Kicking off your learning

Day 3: Exercise Solutions

Python Guru with a screen instead of a face, typing on a computer keyboard with a light orange background to match the day 3 image.

Here are our solutions for the day 3 exercises in the 30 Days of Python series. Make sure you try the exercises yourself before checking out the solutions!

1) Using the variable below, print "Hello, world!".

greeting = "Hello, world"

For this exercise, we have a choice to make. How are we going to add this exclamation mark to the string we're trying to print?

We have three main options:

  1. We can use concatenation to add a string containing just "!" to greeting.
  2. We can use the format method passing in greeting.
  3. We can take a similar approach to option 2, but using an f-string

First, let's look at format, because I think format is by far the worst option in this case.

greeting = "Hello, world"


The reason I don't like this option is that it's very verbose, and it also makes it very unclear what we're actually changing. The exclamation mark is pretty hidden away in there.

format can be an extremely useful tool, but it's overkill in this situation.

Next, let's look at f-strings, which offer a far better solution here, in my opinion.

greeting = "Hello, world"


There's a lot less going on here, which makes it much easier to read. I think this is a really good option.

I think my favourite version in this case, however, is to concatenate greeting with "!".

greeting = "Hello, world"

print(greeting + "!")

I like this solution because it makes a lot of intuitive sense. We don't really need to know a lot about code to understand what's going on in this case.

2) Ask the user for their name, and then greet the user, using their name as part of the greeting. The name should be in title case, and shouldn't be surrounded by any excess white space.

First things first, we need to get hold of the person's name. This means we need the input function.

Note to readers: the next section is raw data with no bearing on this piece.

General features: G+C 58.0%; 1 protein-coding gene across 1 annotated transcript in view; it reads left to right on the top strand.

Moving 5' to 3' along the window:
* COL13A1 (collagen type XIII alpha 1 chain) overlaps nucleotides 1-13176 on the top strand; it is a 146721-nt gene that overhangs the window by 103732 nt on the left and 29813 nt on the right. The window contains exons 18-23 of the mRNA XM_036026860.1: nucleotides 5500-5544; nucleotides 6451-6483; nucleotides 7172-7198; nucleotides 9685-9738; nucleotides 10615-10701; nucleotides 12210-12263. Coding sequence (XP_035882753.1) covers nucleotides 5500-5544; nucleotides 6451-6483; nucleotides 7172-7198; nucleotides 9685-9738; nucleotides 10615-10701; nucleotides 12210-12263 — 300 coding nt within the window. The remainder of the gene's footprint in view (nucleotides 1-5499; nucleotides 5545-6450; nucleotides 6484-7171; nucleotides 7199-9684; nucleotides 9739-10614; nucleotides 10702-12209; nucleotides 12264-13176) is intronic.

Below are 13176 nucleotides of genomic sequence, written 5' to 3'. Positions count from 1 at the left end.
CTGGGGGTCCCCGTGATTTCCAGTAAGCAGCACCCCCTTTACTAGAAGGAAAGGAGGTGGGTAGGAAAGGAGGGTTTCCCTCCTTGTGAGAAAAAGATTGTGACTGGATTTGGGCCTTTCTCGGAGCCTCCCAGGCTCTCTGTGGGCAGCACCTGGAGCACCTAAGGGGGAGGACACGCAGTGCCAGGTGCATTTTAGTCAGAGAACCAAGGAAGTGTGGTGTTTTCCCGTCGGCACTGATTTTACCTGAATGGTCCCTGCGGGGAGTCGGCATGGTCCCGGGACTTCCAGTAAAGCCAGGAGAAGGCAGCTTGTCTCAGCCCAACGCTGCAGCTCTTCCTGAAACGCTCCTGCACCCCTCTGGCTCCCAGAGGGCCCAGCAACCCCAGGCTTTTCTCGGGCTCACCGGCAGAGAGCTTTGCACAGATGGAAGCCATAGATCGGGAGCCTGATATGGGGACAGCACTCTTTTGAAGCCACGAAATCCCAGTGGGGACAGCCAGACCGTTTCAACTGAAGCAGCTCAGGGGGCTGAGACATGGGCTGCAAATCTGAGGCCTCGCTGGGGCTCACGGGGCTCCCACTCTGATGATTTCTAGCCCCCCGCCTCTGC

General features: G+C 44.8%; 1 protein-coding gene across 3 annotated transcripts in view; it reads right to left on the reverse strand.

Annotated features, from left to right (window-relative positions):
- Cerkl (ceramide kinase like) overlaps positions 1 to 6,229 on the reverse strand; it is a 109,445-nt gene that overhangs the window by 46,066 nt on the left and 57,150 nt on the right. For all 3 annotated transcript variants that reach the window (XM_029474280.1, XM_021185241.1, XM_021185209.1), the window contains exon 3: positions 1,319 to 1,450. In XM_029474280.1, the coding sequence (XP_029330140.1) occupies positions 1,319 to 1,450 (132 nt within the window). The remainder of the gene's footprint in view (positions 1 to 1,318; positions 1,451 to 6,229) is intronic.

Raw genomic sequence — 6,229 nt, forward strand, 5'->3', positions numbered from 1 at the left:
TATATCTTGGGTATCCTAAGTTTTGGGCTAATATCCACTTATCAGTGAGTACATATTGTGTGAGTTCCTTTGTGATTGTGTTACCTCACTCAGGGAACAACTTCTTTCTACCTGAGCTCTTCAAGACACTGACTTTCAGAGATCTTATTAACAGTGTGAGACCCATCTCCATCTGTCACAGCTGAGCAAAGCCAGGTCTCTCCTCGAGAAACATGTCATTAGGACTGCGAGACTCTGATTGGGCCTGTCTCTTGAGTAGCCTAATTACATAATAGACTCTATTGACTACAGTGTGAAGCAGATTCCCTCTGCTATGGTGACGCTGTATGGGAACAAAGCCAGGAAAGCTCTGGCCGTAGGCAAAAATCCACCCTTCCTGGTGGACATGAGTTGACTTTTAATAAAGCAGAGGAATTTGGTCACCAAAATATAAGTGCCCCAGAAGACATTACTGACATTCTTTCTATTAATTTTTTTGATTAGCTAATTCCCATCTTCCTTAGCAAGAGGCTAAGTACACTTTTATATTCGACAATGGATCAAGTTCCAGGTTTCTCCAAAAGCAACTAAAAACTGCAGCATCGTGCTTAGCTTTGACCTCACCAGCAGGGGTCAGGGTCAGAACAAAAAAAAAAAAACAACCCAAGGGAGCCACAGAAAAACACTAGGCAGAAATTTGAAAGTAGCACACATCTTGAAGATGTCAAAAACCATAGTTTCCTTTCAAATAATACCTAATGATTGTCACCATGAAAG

name = input("Please enter your name: ")

Don't forget to add a little bit of space after your prompt so that the user isn't writing directly next to your prompt text. It makes things much easier to read.

The next step is processing the user's name. We need to remove any excess white space and convert it to title case. That means we need the strip and title methods, and we can call this directly on the string we get back from input.

name = input("Please enter your name: ").strip().title()

If you prefer, you can always do this on another line:

name = input("Please enter your name: ")
name = name.strip().title()

Now that we have the user's name, we have to place into some kind of greeting string. I'm going to use an f-string in this case:

name = input("Please enter your name: ").strip().title()

print(f"Hello, {name}!")

3) Concatenate the string "I am " and the integer 29 to produce a string which reads "I am 29".

First, let's store this integer in a variable so that we can manipulate the value.

age = 29

Now that we have a value to refer to, we can do something like this:

age = 29
print("I am " + str(age))

If you don't want to clutter up print call too much, you can use some additional variables. Both of these are perfectly reasonable, for example:

age = str(age)

print("I am " + age)
age = 29
output_string = "I am " + str(age)


4) Format and print the information below using string interpolation.

title = "Joker"
director = "Todd Phillips"
release_year = 2019

For this exercise, our target output is this:

Joker (2019), directed by Todd Phillips

Here, I think the best approach is to use an f-string. Since the data is already nicely named, and we don't have to worry about types with f-strings, the solution is relatively straightforward.

title = "Joker"
director = "Todd Phillips"
release_year = 2019

print(f"{title} ({release_year}), directed by {director}")

Remember that everything inside the curly braces is considered code for an f-string, and each value we want to interpolate should be in its own set of curly braces.